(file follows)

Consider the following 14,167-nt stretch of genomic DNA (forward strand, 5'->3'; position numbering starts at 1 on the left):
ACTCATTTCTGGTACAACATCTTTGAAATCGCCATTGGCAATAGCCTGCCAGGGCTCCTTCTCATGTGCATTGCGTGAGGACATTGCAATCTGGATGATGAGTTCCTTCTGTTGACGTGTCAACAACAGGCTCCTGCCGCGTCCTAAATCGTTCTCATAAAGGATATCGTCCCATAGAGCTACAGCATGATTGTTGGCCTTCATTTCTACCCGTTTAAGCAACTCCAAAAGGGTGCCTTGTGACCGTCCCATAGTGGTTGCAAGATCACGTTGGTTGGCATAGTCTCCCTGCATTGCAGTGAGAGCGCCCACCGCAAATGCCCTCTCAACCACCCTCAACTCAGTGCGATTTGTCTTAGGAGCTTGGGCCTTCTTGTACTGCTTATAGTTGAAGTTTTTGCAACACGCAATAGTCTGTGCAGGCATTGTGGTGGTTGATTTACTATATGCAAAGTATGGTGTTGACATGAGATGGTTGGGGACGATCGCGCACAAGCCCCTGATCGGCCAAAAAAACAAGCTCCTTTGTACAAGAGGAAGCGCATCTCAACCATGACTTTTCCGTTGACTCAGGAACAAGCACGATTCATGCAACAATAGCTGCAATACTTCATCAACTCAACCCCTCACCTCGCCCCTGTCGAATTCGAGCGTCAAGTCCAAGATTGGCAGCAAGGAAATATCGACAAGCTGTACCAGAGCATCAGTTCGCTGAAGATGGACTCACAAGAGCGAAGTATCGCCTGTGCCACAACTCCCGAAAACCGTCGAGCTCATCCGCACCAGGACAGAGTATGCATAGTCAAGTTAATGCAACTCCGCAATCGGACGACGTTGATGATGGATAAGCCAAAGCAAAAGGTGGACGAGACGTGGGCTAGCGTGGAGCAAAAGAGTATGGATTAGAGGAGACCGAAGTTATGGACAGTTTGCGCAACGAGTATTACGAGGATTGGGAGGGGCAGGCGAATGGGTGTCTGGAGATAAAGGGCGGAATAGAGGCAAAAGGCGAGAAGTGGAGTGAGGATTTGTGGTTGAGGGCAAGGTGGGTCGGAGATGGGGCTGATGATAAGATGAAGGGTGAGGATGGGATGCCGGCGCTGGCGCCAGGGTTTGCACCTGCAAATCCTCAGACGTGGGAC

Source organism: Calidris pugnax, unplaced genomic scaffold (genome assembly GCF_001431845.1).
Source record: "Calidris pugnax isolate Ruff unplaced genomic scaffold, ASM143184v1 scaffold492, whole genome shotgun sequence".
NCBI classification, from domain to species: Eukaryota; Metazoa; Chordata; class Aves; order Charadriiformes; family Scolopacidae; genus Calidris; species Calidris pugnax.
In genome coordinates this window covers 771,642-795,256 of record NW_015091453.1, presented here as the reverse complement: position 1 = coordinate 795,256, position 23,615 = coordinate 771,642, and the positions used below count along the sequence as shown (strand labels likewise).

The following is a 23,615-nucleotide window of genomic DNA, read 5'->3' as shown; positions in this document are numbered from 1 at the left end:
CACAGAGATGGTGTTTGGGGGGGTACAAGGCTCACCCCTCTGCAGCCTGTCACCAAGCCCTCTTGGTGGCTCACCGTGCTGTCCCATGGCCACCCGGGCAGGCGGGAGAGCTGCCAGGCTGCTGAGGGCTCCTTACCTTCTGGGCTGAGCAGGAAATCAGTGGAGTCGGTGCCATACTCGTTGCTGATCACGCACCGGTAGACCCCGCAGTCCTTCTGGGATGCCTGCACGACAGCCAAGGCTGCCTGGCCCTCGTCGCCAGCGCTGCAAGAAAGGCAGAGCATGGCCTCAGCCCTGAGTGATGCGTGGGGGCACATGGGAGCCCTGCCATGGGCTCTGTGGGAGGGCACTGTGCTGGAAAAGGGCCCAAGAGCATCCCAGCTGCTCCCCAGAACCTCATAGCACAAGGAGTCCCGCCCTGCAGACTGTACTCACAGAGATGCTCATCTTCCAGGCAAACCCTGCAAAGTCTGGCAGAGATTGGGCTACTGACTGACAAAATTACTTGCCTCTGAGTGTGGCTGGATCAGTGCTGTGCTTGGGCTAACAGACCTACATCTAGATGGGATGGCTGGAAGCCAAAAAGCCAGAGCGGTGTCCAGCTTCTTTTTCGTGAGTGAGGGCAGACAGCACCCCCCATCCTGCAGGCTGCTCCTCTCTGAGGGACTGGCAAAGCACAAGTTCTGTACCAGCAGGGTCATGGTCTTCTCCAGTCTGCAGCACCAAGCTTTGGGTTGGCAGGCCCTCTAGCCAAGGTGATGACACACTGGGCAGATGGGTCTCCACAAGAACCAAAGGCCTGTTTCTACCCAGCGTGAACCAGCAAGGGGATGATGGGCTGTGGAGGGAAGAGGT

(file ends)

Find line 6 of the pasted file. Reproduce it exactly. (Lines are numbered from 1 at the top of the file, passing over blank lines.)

In genome coordinates this window covers 771,642-795,256 of record NW_015091453.1, presented here as the reverse complement: position 1 = coordinate 795,256, position 23,615 = coordinate 771,642, and the positions used below count along the sequence as shown (strand labels likewise).